Your first dump is the boot ROM, I can see the RESET, NMI and IRQ vectors in there, but the 'problem is that they are supposed to sit at FFF8-FFFF but in your dump file they are at 3FF8-3FFF. If I relocate the 0000-3FFF part to C000-FFFF it makes sense:

Code: [Select]
ROM:FFF8 IRQ:            fdb $E8E2
ROM:FFFA SOFTI:          fdb $D30B
ROM:FFFC NMI:            fdb $D89C
ROM:FFFE RESET:          fdb $C475
ROM:FFFE ; end of 'ROM'

Code: [Select]
ROM:C475 ; ---------------------------------------------------------------------------
ROM:C475                 sei                     ; RESET
ROM:C476                 ldaa    #6
ROM:C478                 bsr     sub_C480
ROM:C47A                 bra     loc_C4B9
ROM:C47A ; ---------------------------------------------------------------------------

So the question is what type of EPROM is it and what type did you use to make the dump?
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Offline Rjevski

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Re: Extracting firmware from a HD63B03RP
« Reply #6 on: April 12, 2020, 04:04:12 pm »
The second dump in the post above is an EPROM and seems to be an "AM27C128-200DC", it's a ceramic package with the window for the UV lamp to erase it.

I've used a TL866II Plus with the "minipro" software to dump it, with the following command line:

Code: [Select]
minipro -p 'AM27C128@DIP28' -r ROM2.hex
Could it be that there's some circuitry in hardware that would relocate this ROM at a different address space?

The first dump in the initial post was from a Intel P28F010-120 dumped with "minipro -p 'P28F010@DIP32' -r ROM.hex".
« Last Edit: April 12, 2020, 04:08:33 pm by Rjevski »
 

Offline oPossum

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Re: Extracting firmware from a HD63B03RP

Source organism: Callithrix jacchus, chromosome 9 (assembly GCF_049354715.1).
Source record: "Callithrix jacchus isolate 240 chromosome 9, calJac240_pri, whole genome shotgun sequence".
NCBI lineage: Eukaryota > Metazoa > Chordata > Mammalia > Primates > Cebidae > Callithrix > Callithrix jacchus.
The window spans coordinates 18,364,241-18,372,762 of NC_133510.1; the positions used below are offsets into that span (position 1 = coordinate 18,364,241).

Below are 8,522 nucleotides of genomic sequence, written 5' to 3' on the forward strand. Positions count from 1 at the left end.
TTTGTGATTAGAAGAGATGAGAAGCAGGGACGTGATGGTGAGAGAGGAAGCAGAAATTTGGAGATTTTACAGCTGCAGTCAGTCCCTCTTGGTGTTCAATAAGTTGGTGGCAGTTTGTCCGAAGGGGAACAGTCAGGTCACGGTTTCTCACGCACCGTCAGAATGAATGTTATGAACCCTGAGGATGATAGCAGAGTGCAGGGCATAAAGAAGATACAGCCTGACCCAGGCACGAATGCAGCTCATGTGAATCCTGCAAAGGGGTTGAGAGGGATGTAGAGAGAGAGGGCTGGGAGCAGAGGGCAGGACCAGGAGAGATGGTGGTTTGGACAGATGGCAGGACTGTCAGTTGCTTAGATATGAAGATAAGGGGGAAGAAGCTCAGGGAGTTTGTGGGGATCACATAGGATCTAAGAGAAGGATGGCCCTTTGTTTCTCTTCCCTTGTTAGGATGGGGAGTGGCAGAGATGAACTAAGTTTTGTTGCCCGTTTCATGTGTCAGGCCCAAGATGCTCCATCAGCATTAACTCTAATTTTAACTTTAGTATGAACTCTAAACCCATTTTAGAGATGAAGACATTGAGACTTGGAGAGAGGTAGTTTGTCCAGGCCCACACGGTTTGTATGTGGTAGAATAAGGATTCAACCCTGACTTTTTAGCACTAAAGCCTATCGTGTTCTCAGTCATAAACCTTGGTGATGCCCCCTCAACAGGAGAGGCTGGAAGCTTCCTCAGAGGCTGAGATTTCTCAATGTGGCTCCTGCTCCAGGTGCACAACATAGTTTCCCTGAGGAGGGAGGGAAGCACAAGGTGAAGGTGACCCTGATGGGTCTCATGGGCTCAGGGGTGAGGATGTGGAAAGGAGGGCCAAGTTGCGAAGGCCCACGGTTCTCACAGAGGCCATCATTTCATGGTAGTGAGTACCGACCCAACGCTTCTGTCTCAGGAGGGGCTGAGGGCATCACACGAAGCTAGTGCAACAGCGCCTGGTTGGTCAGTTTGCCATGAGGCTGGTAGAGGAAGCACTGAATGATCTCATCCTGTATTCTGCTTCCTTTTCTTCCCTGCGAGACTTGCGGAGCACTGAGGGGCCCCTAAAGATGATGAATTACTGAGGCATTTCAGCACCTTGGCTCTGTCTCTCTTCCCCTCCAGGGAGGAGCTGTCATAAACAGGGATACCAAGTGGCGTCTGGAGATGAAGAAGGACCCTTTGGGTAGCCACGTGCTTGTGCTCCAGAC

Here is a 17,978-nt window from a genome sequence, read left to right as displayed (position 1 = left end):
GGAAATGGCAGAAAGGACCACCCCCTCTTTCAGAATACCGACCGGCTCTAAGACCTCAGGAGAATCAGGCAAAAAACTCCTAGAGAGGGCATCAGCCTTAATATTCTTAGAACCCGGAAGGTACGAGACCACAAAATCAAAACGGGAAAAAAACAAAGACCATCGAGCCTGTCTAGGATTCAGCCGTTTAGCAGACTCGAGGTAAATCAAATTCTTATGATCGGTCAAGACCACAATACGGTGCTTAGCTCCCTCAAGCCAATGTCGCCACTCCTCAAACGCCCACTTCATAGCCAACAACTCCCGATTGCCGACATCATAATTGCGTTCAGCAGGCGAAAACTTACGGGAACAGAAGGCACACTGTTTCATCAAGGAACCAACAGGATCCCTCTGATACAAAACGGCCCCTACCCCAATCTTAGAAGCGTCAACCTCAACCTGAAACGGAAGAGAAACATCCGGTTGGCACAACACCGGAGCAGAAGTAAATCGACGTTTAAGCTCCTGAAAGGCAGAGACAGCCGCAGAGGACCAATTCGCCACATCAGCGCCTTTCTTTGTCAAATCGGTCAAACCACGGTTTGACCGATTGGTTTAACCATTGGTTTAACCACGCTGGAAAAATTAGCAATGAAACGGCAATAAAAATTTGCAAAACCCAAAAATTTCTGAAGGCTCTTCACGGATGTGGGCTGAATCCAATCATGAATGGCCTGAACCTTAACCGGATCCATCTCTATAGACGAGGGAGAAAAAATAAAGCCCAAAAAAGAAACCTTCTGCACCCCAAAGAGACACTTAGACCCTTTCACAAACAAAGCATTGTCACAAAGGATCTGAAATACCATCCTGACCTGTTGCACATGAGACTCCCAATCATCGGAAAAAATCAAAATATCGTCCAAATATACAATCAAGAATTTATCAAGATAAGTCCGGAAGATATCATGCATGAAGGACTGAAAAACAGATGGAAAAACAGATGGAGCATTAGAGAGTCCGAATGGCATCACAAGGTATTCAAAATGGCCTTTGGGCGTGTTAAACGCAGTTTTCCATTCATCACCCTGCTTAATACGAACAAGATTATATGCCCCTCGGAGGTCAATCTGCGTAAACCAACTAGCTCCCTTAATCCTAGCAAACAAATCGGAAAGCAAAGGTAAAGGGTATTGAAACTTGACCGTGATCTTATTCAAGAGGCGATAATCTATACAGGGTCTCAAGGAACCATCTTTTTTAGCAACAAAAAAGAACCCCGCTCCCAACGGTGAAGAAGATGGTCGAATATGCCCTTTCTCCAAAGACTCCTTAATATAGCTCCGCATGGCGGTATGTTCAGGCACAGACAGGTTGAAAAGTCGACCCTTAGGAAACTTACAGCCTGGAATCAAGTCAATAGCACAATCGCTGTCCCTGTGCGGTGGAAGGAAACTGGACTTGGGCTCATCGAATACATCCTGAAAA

« Reply #7 on: April 12, 2020, 05:08:37 pm »
There is probably some sort of banking scheme that allows access to all off the Flash (128 kB) and EPROM (32 kB). That would also do mapping necessary to put the vectors at the right address.
 

Offline Rjevski

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Re: Extracting firmware from a HD63B03RP
« Reply #8 on: April 12, 2020, 06:49:26 pm »
Just wondering, how would I go about disassembling the first ROM with the understanding that the data should be relocated at C000? I've tried the Online Disassembler at https://onlinedisassembler.com and despite selecting m68k and setting the base address at 0xc000 I'm still getting what seems to be garbage.
 

Online PA0PBZ

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Re: Extracting firmware from a HD63B03RP
« Reply #9 on: April 12, 2020, 07:09:36 pm »
Just wondering, how would I go about disassembling the first ROM with the understanding that the data should be relocated at C000? I've tried the Online Disassembler at https://onlinedisassembler.com and despite selecting m68k and setting the base address at 0xc000 I'm still getting what seems to be garbage.

M68K is a 68000 32-bit processor so that is why you get garbage. What I did is take the 0000-3FFF part of ROM.hex and saved it as a seperate file. Upload that file and pick 68HC11 for Arch and load address 0xC000. Press No when asked to start disassembly at the beginning of the file. Note that the last 2 bytes in the file are C475, that is the reset vector. Navigate to C475, press C and enjoy.

[attach=1]

Your ROM2.hex is also a bootable 6800 file, maybe used to reprogram the xilinx? What is IC21 and what is the size of the IC16 RAM?
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Offline Rjevski

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Re: Extracting firmware from a HD63B03RP
« Reply #10 on: April 12, 2020, 07:56:00 pm »
Thanks so much. I'm going to try the disassembly in a second.

IC16 is a HY62256ALP-10 SRAM chip powered by a lithium battery backup (there's a battery on the board and I measure 2.55V on the power pin of the chip even if the board is unpowered). Seems to be 32K in size.

IC21 is a XC2064-50 PC68C FPGA.

Here are the board photos: https://rjevski-my.sharepoint.com/:f:/g/personal/hi_rjevski_io/EtvU2rrlwRNOk5D7cHymoesB4Y3EBhf90xPPfwzkDdG_Yw?e=l0IfKJ
« Last Edit: April 13, 2020, 12:38:45 am by Rjevski »
 

Offline abyrvalg

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Re: Extracting firmware from a HD63B03RP
« Reply #11 on: April 18, 2020, 01:49:11 pm »
The complete memory mapping looks like this:

boot: